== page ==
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Building Work Disputes

Legally reviewed by:
Wyn Legal team

The last 12 to 24 months has seen an increase in building and refurbishment works taking place in both residential and commercial properties. A building dispute usually arises between a building contractor (or other professional engaged to assist with the works) and a party that has engaged the contractor(s). Typical building disputes may include (but are not limited to) the following complaints:

  1. The contractor has failed to use reasonable care and skill in completing the project.
  2. The contractor has failed to complete the works and is retaining a sum of money.
  3. The contractor has failed to complete the works in accordance with the timeline provided for in the contract.
  4. The contractor or party engaging the contractor have failed to comply with terms of the contract including complying with the schedule of payment

These types of disputes can be rather complex for a number of reasons:

  1. There are normally multiple parties involved in building disputes such as architects, surveyors and building contractors and therefore, it is essential that care is taken to understand which party or parties are at fault. This is not always a straightforward task.
  2. There are not always written contracts in place and therefore, focus turns on the oral agreement and the corresponding evidence as to what was agreed between the parties.
  3. Where there are signed written contracts in place between the parties, these are not always drafted well and may at times leave open ambiguity and uncertainty.  
  4. Some contractors may not have very much by way of assets. Therefore, even if a claimant succeeds in court with a favourable judgement, there may not be very much by way of assets to enforce against.
  1. Engaging with the other party – Whether you have engaged the contractor or you are the contractor, there is merit in attempting to communicate with the other party to try and resolve the dispute prior to engaging legal teams. Construction disputes have a tendency to escalate rather quickly. Therefore, to the extent you can resolve the dispute without having to engage lawyers, this should be attempted. If need be, you may consider early mediation to try and allow an opportunity for early resolution.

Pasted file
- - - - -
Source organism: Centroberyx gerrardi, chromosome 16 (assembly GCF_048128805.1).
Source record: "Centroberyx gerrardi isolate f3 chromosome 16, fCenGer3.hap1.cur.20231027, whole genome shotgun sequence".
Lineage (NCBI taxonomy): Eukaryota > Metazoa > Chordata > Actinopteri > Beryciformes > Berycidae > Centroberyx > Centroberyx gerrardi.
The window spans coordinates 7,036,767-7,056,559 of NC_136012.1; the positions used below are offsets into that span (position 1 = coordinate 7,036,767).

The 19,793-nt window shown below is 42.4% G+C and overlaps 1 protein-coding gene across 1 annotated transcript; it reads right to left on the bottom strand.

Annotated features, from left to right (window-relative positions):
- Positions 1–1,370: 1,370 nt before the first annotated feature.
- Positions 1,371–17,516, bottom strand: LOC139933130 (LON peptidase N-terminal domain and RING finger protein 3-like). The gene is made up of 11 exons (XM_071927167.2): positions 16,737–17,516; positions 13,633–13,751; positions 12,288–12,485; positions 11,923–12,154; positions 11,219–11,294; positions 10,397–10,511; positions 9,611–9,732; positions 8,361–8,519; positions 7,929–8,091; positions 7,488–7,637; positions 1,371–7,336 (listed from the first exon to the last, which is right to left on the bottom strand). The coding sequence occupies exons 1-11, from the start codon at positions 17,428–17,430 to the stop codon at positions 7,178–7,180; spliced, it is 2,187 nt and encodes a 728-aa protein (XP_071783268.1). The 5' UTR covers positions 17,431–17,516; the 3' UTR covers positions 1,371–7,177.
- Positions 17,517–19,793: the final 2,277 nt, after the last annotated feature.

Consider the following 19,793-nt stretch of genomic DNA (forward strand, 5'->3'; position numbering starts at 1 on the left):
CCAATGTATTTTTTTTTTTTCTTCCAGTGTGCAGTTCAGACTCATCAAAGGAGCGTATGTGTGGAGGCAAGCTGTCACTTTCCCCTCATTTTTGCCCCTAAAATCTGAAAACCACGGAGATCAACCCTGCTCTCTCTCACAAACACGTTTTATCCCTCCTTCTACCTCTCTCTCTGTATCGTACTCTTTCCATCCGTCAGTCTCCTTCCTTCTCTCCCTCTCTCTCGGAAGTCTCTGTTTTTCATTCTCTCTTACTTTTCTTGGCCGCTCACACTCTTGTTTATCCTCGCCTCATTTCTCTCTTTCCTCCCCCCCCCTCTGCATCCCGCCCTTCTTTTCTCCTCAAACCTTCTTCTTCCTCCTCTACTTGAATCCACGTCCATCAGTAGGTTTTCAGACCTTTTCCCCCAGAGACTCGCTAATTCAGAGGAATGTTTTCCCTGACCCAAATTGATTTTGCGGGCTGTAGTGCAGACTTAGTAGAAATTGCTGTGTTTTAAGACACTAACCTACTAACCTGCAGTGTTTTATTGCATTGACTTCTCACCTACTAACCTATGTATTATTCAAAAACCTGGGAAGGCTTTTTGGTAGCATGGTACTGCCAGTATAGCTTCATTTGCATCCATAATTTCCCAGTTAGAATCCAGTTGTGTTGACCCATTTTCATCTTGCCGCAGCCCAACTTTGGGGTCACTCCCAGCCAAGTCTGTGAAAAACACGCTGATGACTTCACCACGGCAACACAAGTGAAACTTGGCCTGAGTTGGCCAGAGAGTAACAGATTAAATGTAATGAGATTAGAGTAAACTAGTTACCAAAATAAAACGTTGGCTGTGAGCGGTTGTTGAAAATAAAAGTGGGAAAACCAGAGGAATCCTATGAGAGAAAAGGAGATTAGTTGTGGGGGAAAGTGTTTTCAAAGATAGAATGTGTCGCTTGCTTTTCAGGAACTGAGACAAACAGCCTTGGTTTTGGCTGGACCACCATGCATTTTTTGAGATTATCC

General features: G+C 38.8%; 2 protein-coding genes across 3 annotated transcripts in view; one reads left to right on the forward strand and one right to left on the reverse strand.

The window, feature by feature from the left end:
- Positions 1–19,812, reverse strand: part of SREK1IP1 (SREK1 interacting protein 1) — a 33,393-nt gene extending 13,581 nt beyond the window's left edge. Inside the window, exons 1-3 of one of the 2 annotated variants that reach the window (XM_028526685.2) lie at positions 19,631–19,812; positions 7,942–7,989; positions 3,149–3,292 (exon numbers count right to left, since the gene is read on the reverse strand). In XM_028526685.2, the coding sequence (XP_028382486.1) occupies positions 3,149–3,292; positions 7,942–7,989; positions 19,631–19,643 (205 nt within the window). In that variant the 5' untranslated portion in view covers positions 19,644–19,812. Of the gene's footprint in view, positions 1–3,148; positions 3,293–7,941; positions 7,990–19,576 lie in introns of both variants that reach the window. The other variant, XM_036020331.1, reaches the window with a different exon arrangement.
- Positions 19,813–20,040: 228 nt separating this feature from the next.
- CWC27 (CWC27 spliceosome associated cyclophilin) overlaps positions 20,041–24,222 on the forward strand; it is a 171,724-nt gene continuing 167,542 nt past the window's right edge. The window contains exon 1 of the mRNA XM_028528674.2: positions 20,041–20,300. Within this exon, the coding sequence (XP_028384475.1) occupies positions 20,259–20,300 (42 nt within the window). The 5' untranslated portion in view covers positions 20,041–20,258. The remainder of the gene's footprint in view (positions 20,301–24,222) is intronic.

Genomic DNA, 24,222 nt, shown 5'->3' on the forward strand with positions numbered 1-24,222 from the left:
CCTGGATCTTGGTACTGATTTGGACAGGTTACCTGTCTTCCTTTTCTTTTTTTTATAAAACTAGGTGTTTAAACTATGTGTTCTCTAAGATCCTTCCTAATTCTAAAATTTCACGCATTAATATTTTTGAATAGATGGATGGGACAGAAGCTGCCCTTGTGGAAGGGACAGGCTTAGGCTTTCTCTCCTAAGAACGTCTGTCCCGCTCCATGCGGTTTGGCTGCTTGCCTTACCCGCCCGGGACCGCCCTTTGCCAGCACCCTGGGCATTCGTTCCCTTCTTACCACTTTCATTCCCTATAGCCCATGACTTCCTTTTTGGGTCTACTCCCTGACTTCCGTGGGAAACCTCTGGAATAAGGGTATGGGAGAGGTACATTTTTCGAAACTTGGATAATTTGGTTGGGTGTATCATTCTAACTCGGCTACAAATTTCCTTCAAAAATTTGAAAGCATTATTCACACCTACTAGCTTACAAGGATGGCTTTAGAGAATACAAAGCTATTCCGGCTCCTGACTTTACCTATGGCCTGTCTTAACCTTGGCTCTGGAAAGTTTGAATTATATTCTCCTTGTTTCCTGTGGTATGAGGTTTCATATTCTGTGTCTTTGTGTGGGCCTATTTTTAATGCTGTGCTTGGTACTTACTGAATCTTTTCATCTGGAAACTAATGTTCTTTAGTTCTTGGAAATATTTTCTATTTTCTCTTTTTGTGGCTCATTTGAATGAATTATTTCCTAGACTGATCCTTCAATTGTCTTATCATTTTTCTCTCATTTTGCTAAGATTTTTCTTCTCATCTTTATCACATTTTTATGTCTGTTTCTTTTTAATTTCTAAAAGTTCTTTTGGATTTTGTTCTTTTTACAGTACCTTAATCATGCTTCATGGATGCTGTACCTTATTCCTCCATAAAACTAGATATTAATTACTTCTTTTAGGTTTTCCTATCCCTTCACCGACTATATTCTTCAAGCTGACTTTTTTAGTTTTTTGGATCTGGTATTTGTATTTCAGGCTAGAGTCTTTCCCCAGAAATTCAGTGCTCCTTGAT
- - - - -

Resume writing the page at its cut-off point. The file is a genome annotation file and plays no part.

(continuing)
2. Pre-action correspondence – If you are unable to resolve the dispute informally, a member of our team will be able to assist in advising you on the relevant steps to take from a legal standpoint. This may involve your legal team complying with a special protocol known as the Pre-Action Protocol for Construction and Engineering Disputes. The main aim of the protocol is to encourage the reciprocal exchange of information between parties at an early stage. Our experienced team can assist you with complying with this protocol.

  3. Checking the financial health of the other party – From the outset, we advise that it may be a useful exercise to explore the financial health of your opponent. This will assist in understanding whether further protracted legal action is likely to be a useful exercise.

  4. Engaging Experts – Lawyers and judges often rely on experts to assist in understanding the technical issues to a building dispute. Therefore, if there is an issue over workmanship or the likely costs of rectifying the mistake(s) made, our team will liaise with specialist building related experts to assist with this exercise. The experts may wish to complete a site visit to understand the defects in the works and are likely to produce a report to set out their findings. This report may be helpful evidence should matters end up in front of a court.

  5. Alternative Dispute Resolution – There is an expectation on the parties to attempt to resolve disputes by way of alternative dispute resolution which could include mediation, arbitration or adjudication. Court action should only be used as a last resort.

  6. Court – Where matters cannot be resolved informally or via Alternative Dispute Resolution, it may be necessary for court action to commence and the court will generally set the timetable for the disclosure of documents process, inspection of documents, exchange of witness statements and expert evidence ahead of a trial date.

Whether you are a contractor or party that have engaged the contractor, our team will assist you in:

  1. Discussing the issue and setting out a strategy as to dealing with the building dispute.
  2. Carrying out initial discussions with the other party with the aim of trying to resolve the dispute efficiently and amicably.
  3. Carrying out investigations on the other party to better understand their financial health.
  4. Complying with the Pre-Action Protocol for Construction and Engineering Disputes.
  5. Drafting pre-action correspondence.
  6. Reviewing any responses from the other party.
  7. Working closely with experts to understand issues relating to liability and quantum of a case.
  8. Advising on merits of the case. 
  9. Partaking in alternative dispute resolution on your behalf.
  10. Commencing court action and complying with the court timetable for each step of the litigation.
  11. If a judgement is made in your favour, assisting you to ensure it is enforced.
Evict A Tenant Chigwell, UK